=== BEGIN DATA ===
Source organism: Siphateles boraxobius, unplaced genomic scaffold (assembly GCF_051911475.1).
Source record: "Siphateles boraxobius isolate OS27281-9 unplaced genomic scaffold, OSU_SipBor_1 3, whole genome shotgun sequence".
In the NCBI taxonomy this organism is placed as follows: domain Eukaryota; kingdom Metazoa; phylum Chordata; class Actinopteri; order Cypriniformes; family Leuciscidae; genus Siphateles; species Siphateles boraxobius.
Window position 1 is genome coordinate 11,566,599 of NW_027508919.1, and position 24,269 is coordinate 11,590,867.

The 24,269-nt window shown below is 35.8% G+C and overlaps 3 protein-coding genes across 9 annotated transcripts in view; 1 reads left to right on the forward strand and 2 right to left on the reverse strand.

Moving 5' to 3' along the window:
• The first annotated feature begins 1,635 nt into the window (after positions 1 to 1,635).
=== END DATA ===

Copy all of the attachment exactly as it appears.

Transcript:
Source organism: Siphateles boraxobius, unplaced genomic scaffold (assembly GCF_051911475.1).
Source record: "Siphateles boraxobius isolate OS27281-9 unplaced genomic scaffold, OSU_SipBor_1 3, whole genome shotgun sequence".
In the NCBI taxonomy this organism is placed as follows: domain Eukaryota; kingdom Metazoa; phylum Chordata; class Actinopteri; order Cypriniformes; family Leuciscidae; genus Siphateles; species Siphateles boraxobius.
Window position 1 is genome coordinate 11,566,599 of NW_027508919.1, and position 24,269 is coordinate 11,590,867.

The 24,269-nt window shown below is 35.8% G+C and overlaps 3 protein-coding genes across 9 annotated transcripts in view; 1 reads left to right on the forward strand and 2 right to left on the reverse strand.

Moving 5' to 3' along the window:
• The first annotated feature begins 1,635 nt into the window (after positions 1 to 1,635).